Idess Mwape’s story

Priscila Chibuye was at home one evening when she noticed that her daughter Mervis, who was four years old at the time, had a high fever. When Priscila attempted to feed her, Mervis refused to eat. Early the next morning, Priscila decided that she needed to take Mervis to the local Community Health Volunteer (CHV) as the fever had become worse overnight.

ETS provides a vital link between rural communities and health services, as part of the MAMaZ Against Malaria (MAM@Scale) programme. ETS riders are volunteers who serve their communities by using bicycle ambulances to take people to health facilities in medical emergencies.

Community Health Volunteers (CHVs) are the backbone of the health system in rural Zambia, where they provide invaluable health advice to their communities, which are located far from health facilities. CHVs are working to combat severe malaria by educating families on the danger signs, administering RAS (rectal artesunate), a pre-treatment for children with suspected severe malaria, and referring patients to health facilities for further treatment.

When Priscila and Mervis arrived at Idess Mwape’s house, Mervis was convulsing. Idess is a Community Health Volunteer (CHV) and Emergency Transport System (ETS) rider. Idess completed a Rapid Diagnostic Test (RDT) to check whether Mervis had malaria. RDTs detect malaria antigens in a person’s blood. If the malaria antigen is present, the person will test positive. When Mervis’ RDT came back positive, Idess immediately administered RAS.

Idess is custodian of a bicycle ambulance and so following her administration of RAS, she referred Mervis to the health facility, put her onto the stretcher and started the ride to the health facility.

When they reached the health facility, Mervis was given injectable artesunate and followed up at the health facility in line with treatment guidelines. Mervis has since made a full recovery from severe malaria.


“I wanted to change my community. If you neglect your community, then you have neglected the health of everyone in that community. I started as a volunteer at the facility in 2000. When MAMaZ came in to train SMAG (Safe Motherhood Action Group) volunteers, I volunteered. When the CHV training started, I also volunteered. I wanted to improve my community and improve everyone’s health.” – Idess Mwape

Nana is Idess’ niece, the daughter of her youngest sister. In the early hours one morning, Nana’s mother noticed that she had a very high fever and had started to convulse, so she took Nana straight to Idess’ house. Idess identified the signs in Nana of severe malaria, completed an RDT, administered RAS and rushed her to the health facility using the bicycle ambulance.

Idess knew that Nana’s life was at risk if she did not leave the village quickly, so she referred Nana to the health facility without delay. Thanks to Idess’ training as a CHV, Nana recovered and has not been ill since.


“Knowledge levels have improved in our community because previously people didn’t realise that if a child was having some sort of fit, it could be a sign of severe malaria. But now the CHVs have visited communities and educated everyone, they even follow people to their fields. If one has a sick child they will tell us, we will do an RDT, insert RAS and transfer them. Parents are now able to identify sickness earlier.” – Idess Mwape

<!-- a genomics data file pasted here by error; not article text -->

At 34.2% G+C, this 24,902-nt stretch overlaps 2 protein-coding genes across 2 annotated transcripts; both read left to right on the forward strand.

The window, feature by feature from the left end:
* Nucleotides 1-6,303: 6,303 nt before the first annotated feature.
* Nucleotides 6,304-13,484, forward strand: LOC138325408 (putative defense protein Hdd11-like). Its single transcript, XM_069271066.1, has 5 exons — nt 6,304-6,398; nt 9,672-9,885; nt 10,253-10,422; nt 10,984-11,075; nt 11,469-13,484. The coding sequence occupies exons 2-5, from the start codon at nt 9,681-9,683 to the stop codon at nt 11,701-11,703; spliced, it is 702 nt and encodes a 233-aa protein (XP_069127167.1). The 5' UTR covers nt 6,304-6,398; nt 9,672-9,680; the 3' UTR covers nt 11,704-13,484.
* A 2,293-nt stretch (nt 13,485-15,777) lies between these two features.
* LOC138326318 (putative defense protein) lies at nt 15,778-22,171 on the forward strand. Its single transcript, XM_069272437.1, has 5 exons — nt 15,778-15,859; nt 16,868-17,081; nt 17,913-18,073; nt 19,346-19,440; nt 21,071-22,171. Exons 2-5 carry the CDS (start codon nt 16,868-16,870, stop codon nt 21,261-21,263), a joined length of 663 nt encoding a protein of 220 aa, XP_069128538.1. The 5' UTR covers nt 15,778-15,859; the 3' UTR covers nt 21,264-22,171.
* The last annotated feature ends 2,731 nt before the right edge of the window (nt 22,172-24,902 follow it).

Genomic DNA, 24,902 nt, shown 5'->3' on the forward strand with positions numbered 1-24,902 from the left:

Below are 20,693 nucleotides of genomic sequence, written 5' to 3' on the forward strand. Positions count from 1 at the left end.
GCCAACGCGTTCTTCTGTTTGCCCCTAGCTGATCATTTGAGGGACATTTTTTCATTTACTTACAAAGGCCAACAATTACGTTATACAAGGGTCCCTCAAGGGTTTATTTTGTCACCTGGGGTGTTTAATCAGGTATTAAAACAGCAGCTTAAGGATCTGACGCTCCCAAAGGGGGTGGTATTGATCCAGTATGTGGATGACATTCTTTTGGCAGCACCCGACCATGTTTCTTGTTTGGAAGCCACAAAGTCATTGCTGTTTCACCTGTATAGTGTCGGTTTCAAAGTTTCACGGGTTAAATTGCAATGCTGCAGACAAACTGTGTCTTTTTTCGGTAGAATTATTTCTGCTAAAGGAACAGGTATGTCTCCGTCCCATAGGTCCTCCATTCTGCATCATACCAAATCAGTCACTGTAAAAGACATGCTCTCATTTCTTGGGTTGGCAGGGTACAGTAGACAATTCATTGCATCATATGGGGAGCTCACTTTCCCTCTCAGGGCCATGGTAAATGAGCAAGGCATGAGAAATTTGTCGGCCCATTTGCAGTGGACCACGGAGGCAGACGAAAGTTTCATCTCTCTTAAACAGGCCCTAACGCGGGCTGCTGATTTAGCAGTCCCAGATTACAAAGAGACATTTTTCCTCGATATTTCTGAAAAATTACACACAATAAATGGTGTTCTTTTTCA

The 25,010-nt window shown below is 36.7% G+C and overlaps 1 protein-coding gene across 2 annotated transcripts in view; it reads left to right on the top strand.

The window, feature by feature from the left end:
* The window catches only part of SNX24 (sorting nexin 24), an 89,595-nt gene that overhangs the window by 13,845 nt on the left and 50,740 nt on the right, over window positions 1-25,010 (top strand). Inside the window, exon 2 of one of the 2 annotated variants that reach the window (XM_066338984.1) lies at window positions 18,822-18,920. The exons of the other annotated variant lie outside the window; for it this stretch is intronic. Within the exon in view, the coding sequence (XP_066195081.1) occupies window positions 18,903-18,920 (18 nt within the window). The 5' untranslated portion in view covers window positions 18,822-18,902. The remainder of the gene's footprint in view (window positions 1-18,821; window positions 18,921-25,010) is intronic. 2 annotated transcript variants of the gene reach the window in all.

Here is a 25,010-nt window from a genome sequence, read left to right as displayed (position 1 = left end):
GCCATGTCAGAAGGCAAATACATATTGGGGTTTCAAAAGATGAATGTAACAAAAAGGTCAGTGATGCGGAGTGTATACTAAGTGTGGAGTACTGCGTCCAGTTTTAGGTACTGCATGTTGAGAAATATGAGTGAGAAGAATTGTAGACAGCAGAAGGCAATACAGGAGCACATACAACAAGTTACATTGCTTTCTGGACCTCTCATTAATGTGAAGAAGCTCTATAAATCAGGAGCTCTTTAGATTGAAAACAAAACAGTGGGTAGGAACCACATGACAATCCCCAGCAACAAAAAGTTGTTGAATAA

Idess lives in a vast community, the furthest people live 10 kilometres away from her. Some will cycle to her and some will walk. CHVs emphasise in their outreach activities that if a child has danger signs, someone should attempt to inform them immediately, in order to be able to activate the whole system. This is because if they delay, there will be a delay in the child reaching the health facility in time.

Idess recognised the urgent need for more trained CHVs because there are parts of the community that are even further away. Idess also explained how essential a bicycle ambulance can be in terms of immediate transport.

“We have had a situation where a parent has come with a very sick child, but the bicycle ambulance has gone with another child. Then we have to make our bicycles available for them to get to the health facility.”

Idess and baby in sling

When Idess was first trained as a Safe Motherhood Action Group volunteer, she helped reduce maternal deaths as well as support home deliveries, which can be dangerous without a skilled birth attendent. Now Idess is a CHV and has received RAS training she can also help to improve the lives of children.

“Because of RAS, the pre-treatment is right there in the community.”

When Nana was born, her mother was transported to a health facility using a bicycle ambulance. In the community, women are encouraged to give birth at a health facility and not at home. CHVs play a vital role in raising awareness of the benefits of delivering at a healthcare facility, in case of complications.

MAM@Scale was implemented by a consortium of partners comprising Development Data, DAI Global Health, Disacare, Medicines for Malaria Venture (MMV) and Transaid, all working with the National Malaria Elimination Programme (NMEP) and the District Health Management Teams in Zambia. The consortium secured valuable funding from Grand Challenges Canada (GCC) and the Government of Canada to enable the scale up of the highly successful MAM pilot project.

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